On International Women’s Day newspapers and radio shows are filled with women’s voices. Yet too often the media’s attention is fleeting. These are the best of times, but without a doubt also the worst of times, for journalism and journalists – especially women in the media.
According to the Global Media Monitoring Project, women still account for only 24 percent of the people “heard or read about in print, radio and television news across the world.” Or as women’s media organisation Foreign Policy Interrupted have put it: “a woman over 65 is less likely to be cited as an expert in the media (than) a boy in the 13 to 18 age group.”
Hearing women in the media is not just about who is holding the notebook and voice recorder. Journalists also need to think about who they quote in their articles. IPS is proud to have an editorial policy of deliberately seeking quotes from women on all topics, not just on topics that have traditionally been considered “women’s issues”.
For those women who are journalists, many face violence and harassment even as they go about their daily work. Two-thirds of more than 900 women journalists surveyed by the International Women’s Media Foundation said they had experienced some kind of threat or abuse – often by male colleagues. We all should take a deep breath.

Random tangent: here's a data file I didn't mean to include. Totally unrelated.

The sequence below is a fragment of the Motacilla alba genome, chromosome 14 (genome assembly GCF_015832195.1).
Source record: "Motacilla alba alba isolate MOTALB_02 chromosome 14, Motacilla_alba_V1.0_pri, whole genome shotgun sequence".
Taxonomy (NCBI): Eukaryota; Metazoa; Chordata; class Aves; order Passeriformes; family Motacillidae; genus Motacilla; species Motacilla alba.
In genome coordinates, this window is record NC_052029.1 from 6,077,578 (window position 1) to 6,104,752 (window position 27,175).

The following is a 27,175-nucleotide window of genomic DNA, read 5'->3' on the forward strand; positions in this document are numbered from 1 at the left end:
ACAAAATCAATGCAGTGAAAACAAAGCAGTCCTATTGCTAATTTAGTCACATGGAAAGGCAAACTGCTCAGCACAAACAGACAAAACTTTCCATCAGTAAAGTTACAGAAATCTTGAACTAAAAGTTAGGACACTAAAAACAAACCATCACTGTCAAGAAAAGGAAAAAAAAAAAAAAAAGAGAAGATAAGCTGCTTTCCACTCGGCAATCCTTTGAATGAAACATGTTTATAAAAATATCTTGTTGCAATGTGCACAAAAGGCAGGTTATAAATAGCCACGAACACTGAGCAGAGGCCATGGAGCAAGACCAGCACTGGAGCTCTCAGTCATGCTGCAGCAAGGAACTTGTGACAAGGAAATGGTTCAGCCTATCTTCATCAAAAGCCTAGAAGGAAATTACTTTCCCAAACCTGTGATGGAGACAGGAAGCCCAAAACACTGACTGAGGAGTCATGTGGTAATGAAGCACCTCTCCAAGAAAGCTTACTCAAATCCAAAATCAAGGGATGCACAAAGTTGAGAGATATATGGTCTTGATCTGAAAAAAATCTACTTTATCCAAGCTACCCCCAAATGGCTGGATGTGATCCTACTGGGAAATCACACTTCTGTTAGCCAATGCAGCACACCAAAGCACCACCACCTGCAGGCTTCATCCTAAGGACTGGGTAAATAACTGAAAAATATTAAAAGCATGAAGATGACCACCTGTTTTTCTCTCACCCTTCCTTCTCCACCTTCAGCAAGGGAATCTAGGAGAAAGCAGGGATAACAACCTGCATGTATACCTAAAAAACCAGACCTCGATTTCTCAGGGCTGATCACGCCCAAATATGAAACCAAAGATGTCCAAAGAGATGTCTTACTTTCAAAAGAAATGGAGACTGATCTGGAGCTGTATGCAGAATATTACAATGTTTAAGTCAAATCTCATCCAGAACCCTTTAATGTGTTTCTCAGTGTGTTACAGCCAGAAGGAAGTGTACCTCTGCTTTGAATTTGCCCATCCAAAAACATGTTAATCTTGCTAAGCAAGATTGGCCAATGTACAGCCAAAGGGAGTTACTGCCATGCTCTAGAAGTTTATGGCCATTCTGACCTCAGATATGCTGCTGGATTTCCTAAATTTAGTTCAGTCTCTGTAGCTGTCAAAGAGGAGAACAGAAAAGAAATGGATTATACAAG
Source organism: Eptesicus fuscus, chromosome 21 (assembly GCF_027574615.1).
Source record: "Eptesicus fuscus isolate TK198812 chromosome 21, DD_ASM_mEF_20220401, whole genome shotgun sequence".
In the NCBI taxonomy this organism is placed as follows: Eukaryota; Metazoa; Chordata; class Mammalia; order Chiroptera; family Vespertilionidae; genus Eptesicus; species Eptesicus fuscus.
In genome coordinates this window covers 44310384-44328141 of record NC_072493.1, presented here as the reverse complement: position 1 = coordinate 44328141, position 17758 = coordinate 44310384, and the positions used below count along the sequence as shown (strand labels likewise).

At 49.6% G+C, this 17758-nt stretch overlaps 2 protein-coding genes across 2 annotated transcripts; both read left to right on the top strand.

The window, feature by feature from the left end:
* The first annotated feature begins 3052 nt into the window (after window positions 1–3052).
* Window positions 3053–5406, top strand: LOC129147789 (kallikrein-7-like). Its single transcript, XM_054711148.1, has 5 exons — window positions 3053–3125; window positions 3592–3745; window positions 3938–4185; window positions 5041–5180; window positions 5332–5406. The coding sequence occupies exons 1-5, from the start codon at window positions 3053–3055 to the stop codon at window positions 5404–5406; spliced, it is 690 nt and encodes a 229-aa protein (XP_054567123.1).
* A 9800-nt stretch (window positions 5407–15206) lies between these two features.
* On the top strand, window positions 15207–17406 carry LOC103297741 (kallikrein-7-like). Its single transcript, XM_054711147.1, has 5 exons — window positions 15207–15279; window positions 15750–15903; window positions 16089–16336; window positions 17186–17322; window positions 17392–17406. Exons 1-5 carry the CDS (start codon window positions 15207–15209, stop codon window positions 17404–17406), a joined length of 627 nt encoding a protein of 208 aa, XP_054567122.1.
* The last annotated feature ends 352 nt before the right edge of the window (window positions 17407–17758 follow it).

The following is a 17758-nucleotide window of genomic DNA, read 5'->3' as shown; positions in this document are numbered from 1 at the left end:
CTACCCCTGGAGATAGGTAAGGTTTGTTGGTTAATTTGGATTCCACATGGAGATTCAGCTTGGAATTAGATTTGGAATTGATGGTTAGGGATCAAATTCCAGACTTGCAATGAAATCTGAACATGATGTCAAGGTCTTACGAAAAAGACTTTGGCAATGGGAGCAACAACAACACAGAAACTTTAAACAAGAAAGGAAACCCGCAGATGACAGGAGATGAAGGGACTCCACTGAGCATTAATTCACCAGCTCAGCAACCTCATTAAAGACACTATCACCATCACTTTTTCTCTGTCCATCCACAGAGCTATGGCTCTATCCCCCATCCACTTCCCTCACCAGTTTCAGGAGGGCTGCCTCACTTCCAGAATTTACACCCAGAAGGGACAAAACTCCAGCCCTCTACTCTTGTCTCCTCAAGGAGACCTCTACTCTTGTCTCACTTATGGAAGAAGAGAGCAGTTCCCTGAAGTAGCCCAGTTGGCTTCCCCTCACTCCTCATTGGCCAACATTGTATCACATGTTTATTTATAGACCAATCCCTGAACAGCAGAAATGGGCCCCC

More than one in five of the women media professionals asked said that they had experienced physical violence in relation to their work – the majority of these described it as sexual in nature – and government officials, police and apparently random people in crowds were cited as frequent perpetrators.
Irina Bokova, Director-General of UNESCO, and Christiane Amanpour, the high-profile CNN correspondent who is now serving as UNESCO’s Goodwill Ambassador on freedom of Expression and Journalist Safety, are to be commended for their campaigns to stamp out the most existential threats to female journalists. But any gains made in bringing women’s voices to the fore in the media are threatened when the news industry itself is put under pressure.
The sector is already in a commercial pinch, reducing resources available for reporters to provide their watchdog function. On top of that, there is a sense of growing censorship, taking different forms in different parts of the world.
Press freedom isn’t threatened only by violence. Journalists are being intimidated in countries across the globe and many deliberately avoid reporting on their nemeses. And the ill winds aren’t only blowing in developing countries. A U.S. presidential candidate fanned the flame of our concern recently when he suggested changing libel laws to make it easier to “win money” from journalists by suing them.
Free speech is widely believed to be a public good. But it is also “the most complex and controversial right,” in the recent words of Irene Khan, head of the International Development Law Organization. It may not be an absolute right but it is one that is intimately tied up with what Khan called “the right to hear.”
We have a right to hear diverse voices and particularly women’s voices in the media every day. We – including journalists – also have a responsibility to listen.